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587 Decoding the Epigenetic Drivers of Menin-MLL Inhibitor Resistance in KMT2A-Rearranged Acute Myeloid Leukemia

Program: Oral and Poster Abstracts
Type: Oral
Session: 604. Molecular Pharmacology and Drug Resistance: Myeloid Neoplasms: Therapeutic Implications of Leukemia Stem Cells and Differentiation in Myeloid Malignancies
Hematology Disease Topics & Pathways:
Acute Myeloid Malignancies, AML, Fundamental Science, Research, Translational Research, Combination therapy, Diseases, Therapies, Myeloid Malignancies
Sunday, December 10, 2023: 5:30 PM

Xinyue Zhou, BPharm1,2*, Lixia Zhang2,3*, Sajesan Aryal1,2, Steven Moreira4*, Virginia Veasey2,3*, Kristin J. Hope4,5 and Rui Lu, PhD2,6

1Department of Medicine, Division of Hematology/Oncology, University of Alabama at Birmingham, Birmingham, AL
2O’Neal Comprehensive Cancer Center, University of Alabama at Birmingham Heersink School of Medicine, Birmingham, AL
3Department of Medicine, Division of Hematology/Oncology, University of Alabama at Birmingham Heersink School of Medicine, Birmingham, AL
4Princess Margaret Cancer Centre, University Health Network, Toronto, ON, Canada
5Department of Medical Biophysics, University of Toronto, Toronto, ON, Canada
6Department of Medicine, Division of Hematology/Oncology, University of Alabama At Birmingham, Birmingham, AL

Menin inhibitors that disrupt Menin-MLL interaction are candidate therapeutic agents for several acute myeloid leukemia (AML) subtypes such as KMT2A rearrangement and NPM1 mutation. Several Menin inhibitors are currently being assessed in clinical trials and have demonstrated promising initial results. However, the development of both innate and acquired resistance to Menin inhibitors could limit their therapeutic potential. While studies have found that around 40% of these resistance cases can be traced back to mutations in the Menin gene, the Menin gene remains unaltered in other majorities, suggesting the presence of other mechanisms driving resistance.

Here, we developed a unique chromatin-focused CRISPR knockout library, named Advanced Catalogue of Epigenetic Regulators (ACER). The ACER library contains approximately 800 traditional and newly-predicted epigenetic regulators using epigenetic network analyses that integrated publicly available gene codependency (DepMap) and protein-protein interaction data (BioPlex) (Figure A). To understand the chromatin mechanisms responsible for Menin-MLL inhibition resistance, we employed the ACER library for CRISPR screen in the context of Menin inhibition. Notably, our screen identified non-canonical polycomb repressive complex PRC1.1 (PCGF1, BCOR, and RYBP) and PRC2.2 (EZH2, SUZ12, and EED) among the top hits that conferred resistance to MLL-Menin inhibition upon gene depletion (Figure B). Consistent with our screen results, the depletion of PRC1.1 components led to a markedly increase in IC50 values when treated with the Menin inhibitor VTP50469 in both human and murine KMT2A-rearranged cell models. While treatment with Menin inhibitors typically induces cellular differentiation in leukemia cells, depletion of PRC1.1 genes resulted in an almost complete blockage in this differentiation process.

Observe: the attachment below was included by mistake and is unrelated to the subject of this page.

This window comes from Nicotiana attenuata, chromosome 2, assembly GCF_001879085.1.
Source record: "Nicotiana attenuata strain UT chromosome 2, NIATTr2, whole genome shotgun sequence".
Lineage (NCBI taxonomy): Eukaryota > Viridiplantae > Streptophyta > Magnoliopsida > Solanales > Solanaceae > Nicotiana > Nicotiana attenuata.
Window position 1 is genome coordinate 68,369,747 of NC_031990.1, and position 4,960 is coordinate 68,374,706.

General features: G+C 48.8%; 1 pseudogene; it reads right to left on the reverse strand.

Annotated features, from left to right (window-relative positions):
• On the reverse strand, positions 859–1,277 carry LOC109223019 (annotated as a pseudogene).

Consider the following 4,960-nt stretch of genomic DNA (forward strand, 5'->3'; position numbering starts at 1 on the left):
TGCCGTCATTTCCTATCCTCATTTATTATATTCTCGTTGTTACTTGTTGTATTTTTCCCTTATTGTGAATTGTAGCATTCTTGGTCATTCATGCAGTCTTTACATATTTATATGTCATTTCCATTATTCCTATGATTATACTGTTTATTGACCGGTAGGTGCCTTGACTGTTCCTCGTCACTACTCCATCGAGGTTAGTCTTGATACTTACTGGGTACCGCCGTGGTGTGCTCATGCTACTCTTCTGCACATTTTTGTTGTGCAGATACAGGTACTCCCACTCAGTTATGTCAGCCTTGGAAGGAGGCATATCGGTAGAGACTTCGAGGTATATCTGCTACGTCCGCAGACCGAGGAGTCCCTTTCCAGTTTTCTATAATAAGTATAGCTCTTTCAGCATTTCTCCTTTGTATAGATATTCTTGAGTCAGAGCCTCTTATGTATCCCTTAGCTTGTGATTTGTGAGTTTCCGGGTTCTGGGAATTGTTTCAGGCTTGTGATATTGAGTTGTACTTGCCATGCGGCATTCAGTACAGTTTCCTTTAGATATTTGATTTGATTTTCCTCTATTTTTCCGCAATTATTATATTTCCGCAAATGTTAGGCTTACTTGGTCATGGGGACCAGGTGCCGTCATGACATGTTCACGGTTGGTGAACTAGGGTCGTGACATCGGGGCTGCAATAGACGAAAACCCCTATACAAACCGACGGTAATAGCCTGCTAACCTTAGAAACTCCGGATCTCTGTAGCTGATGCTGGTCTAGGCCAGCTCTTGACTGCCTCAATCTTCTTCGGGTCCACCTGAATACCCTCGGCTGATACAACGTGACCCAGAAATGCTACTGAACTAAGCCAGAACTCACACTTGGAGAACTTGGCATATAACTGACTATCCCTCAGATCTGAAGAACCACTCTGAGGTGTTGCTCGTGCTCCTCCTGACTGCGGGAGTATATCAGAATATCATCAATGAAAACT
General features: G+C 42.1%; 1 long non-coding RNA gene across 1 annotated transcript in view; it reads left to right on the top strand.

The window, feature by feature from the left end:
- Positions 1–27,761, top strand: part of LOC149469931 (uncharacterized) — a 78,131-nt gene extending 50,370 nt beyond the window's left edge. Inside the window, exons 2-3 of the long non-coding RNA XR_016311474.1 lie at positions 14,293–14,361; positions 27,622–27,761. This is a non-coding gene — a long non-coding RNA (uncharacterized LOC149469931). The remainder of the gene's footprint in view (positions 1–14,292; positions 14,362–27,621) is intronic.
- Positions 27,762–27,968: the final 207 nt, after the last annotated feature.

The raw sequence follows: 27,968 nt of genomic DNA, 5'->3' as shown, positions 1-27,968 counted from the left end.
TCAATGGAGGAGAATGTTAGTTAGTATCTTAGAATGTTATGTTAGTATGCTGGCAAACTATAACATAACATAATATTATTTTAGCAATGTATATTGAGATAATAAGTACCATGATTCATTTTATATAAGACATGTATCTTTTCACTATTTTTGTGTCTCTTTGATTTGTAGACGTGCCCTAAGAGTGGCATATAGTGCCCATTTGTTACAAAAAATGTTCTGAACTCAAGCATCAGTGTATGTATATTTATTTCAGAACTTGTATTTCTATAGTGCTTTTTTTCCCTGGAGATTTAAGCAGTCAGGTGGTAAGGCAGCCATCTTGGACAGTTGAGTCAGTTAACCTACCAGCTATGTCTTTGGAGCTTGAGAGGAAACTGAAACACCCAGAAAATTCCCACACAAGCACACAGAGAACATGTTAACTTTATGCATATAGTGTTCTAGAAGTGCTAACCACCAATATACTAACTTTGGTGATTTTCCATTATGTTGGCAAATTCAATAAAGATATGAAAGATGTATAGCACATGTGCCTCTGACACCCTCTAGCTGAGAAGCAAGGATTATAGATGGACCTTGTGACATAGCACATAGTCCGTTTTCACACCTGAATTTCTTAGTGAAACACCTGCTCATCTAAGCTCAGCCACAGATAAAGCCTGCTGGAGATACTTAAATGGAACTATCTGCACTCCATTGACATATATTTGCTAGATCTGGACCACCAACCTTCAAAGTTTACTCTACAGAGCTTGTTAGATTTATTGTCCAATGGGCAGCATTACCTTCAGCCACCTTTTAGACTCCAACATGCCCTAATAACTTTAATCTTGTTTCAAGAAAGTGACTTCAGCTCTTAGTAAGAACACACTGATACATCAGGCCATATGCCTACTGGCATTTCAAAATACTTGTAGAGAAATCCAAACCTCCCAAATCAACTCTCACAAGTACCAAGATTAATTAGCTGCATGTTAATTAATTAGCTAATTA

Menin inhibitors evict Menin from chromatin and repress the expression levels of Menin-MLL target genes like MEIS1, PBX3, and MEF2C. Strikingly, our ChIP-seq and RNA-seq data indicate that the loss of PRC1.1 components doesn't impact Menin's displacement from chromatin or the repression of KMT2A target genes by the Menin inhibitor. This is consistent with recent data from phase I clinical trial of revumenib (SNDX-5613) and preclinical patient derived xenograft models, wherein the Menin inhibitor persistently inhibited key KMT2A targets, even in resistant samples. These findings highlight the possibility that resistance to Menin inhibition arising from mechanisms independent of canonical KMT2A target genes. Importantly, our unbiased transcriptomic analysis revealed that MYC signatures as the most affected pathway in PRC1.1-depleted cells following Menin inhibition. Furthermore, we show that both the transcriptionally active Menin-MLL and the repressive PRC1.1 complexes coexist at the MYC promoter, and the interplay between these two complexes determines MYC transcription output in AML. Moreover, enforced expression of MYC leads to resistance against Menin inhibition, while genetic and pharmacologic targeting MYC in PRC1.1 deficient cells rescued the resistance to Menin inhibition.

Finally, in our RNA-seq datasets, we observed a diminished monocyte differentiation signature after PRC1.1 depletion. Considering AML cells with monocytic signatures, typically seen in KMT2A-rearranged AML, often exhibit resistance to BCL-2 inhibitor venetoclax, we hypothesized that AML cells lacking PRC1.1 could be more susceptible to BCL2 inhibition. This was confirmed in our ACER library screen with venetoclax treatment, where the PRC1.1 components PCGF1 and BCOR stood out as top epigenetic factors rendering drug sensitivity. Our subsequent studies using murine AML models and human primary samples further validated that PRC1.1-deficient AML cells are markedly sensitive to venetoclax. Furthermore, we show that venetoclax can be employed to overcome the resistance to Menin-MLL inhibition.

In summary, our study identifies the non-canonical PRC1.1 as a key epigenetic driver of Menin-MLL resistance through a KMT2A target gene-independent mechanism which involves aberrant activation of MYC. We have further provided evidence that AML cells with loss of PRC1.1 are hypersensitive to BCL-2 inhibitor Venetoclax, opening a new therapeutic avenue for tackling Menin-resistant AMLs driven by polycomb inactivation.

Disclosures: No relevant conflicts of interest to declare.

*signifies non-member of ASH